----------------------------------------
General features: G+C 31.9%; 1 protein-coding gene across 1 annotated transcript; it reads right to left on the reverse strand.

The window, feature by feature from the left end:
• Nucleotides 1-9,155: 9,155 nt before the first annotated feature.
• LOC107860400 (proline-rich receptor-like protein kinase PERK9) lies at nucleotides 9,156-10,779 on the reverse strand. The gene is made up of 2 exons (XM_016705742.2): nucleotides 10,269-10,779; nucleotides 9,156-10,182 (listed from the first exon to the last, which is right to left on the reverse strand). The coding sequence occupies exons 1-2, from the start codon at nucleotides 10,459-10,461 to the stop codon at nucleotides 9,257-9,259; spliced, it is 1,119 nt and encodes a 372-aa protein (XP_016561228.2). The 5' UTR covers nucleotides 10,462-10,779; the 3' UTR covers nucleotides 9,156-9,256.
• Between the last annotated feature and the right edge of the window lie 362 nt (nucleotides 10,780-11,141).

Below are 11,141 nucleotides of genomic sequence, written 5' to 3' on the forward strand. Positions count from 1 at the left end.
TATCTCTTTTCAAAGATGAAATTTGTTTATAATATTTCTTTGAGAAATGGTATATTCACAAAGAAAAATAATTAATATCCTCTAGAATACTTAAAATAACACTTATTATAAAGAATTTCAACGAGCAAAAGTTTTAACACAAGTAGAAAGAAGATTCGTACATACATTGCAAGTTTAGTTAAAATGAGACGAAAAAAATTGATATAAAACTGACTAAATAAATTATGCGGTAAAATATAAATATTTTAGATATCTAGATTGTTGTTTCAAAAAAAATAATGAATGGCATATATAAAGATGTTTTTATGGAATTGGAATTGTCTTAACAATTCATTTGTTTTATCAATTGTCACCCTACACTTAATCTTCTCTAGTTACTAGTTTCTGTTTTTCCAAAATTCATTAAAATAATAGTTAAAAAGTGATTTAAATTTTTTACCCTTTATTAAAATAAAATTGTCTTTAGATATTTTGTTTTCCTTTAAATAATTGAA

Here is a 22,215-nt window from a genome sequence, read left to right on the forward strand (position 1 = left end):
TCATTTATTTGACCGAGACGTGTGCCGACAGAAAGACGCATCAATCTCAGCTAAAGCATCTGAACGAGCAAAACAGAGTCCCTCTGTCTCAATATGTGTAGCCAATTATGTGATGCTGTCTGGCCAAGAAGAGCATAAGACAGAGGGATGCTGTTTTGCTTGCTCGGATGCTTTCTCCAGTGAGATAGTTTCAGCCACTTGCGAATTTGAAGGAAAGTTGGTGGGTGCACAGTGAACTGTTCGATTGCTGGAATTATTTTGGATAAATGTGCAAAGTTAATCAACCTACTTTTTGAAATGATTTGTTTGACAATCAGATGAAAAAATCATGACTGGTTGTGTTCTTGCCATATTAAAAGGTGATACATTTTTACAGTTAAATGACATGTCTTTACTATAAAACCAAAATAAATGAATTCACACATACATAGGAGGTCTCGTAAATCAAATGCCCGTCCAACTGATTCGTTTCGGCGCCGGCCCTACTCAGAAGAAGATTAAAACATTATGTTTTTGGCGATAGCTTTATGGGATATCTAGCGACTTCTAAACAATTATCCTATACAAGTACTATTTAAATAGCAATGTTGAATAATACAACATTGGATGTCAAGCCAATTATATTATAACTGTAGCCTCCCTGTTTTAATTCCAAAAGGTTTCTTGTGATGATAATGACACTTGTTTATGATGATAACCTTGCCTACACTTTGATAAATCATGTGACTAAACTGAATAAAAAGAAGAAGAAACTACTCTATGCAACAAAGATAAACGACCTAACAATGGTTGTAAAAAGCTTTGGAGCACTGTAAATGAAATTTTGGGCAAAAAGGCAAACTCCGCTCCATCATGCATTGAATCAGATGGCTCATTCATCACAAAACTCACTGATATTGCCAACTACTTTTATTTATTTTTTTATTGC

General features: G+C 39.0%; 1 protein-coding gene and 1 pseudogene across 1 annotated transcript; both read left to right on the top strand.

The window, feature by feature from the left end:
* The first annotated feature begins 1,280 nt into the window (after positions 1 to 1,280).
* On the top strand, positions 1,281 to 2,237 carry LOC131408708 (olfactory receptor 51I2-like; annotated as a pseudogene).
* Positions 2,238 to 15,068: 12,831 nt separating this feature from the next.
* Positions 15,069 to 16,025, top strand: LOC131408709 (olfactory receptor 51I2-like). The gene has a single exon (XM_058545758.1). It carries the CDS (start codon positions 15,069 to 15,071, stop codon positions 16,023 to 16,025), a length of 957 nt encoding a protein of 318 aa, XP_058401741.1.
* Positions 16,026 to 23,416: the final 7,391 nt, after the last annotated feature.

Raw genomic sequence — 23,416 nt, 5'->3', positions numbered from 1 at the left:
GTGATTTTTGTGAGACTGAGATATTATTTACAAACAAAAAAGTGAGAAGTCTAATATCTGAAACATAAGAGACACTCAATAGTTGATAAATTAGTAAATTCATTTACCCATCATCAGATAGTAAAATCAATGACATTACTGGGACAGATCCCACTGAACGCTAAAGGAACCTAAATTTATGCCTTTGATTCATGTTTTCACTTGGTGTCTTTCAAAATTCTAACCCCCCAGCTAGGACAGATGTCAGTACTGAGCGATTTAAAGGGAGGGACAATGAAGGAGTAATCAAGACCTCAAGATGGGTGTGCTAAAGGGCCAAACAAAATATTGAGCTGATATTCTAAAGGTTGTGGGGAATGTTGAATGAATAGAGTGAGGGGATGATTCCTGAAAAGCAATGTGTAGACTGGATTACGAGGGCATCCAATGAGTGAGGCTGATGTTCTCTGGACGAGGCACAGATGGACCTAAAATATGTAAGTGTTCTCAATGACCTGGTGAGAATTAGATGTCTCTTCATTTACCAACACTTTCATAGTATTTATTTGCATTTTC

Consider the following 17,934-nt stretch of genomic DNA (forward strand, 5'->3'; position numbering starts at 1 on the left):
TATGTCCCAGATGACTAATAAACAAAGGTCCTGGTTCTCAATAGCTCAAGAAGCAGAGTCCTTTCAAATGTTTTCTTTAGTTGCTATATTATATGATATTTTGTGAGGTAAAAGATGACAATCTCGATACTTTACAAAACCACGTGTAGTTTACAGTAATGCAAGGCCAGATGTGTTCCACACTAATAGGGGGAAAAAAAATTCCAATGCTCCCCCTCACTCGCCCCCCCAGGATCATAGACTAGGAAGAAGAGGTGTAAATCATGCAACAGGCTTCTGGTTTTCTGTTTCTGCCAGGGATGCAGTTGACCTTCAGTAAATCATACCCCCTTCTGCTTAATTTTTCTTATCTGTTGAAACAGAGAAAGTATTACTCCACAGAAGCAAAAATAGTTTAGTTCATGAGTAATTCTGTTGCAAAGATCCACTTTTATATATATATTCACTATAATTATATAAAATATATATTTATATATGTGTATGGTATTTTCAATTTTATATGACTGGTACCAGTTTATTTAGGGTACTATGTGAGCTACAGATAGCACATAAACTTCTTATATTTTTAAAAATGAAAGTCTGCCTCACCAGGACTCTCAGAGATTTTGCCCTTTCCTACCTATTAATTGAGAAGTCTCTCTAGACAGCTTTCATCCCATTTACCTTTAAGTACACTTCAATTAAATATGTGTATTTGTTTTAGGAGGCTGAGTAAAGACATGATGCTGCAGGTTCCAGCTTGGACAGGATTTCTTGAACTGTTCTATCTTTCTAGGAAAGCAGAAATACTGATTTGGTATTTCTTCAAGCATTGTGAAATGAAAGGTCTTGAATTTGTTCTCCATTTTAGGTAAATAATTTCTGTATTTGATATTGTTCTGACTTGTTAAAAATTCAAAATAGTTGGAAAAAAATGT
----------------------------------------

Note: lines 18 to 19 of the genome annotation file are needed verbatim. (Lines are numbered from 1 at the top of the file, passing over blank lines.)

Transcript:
GTGATTTTTGTGAGACTGAGATATTATTTACAAACAAAAAAGTGAGAAGTCTAATATCTGAAACATAAGAGACACTCAATAGTTGATAAATTAGTAAATTCATTTACCCATCATCAGATAGTAAAATCAATGACATTACTGGGACAGATCCCACTGAACGCTAAAGGAACCTAAATTTATGCCTTTGATTCATGTTTTCACTTGGTGTCTTTCAAAATTCTAACCCCCCAGCTAGGACAGATGTCAGTACTGAGCGATTTAAAGGGAGGGACAATGAAGGAGTAATCAAGACCTCAAGATGGGTGTGCTAAAGGGCCAAACAAAATATTGAGCTGATATTCTAAAGGTTGTGGGGAATGTTGAATGAATAGAGTGAGGGGATGATTCCTGAAAAGCAATGTGTAGACTGGATTACGAGGGCATCCAATGAGTGAGGCTGATGTTCTCTGGACGAGGCACAGATGGACCTAAAATATGTAAGTGTTCTCAATGACCTGGTGAGAATTAGATGTCTCTTCATTTACCAACACTTTCATAGTATTTATTTGCATTTTC

Consider the following 17,934-nt stretch of genomic DNA (forward strand, 5'->3'; position numbering starts at 1 on the left):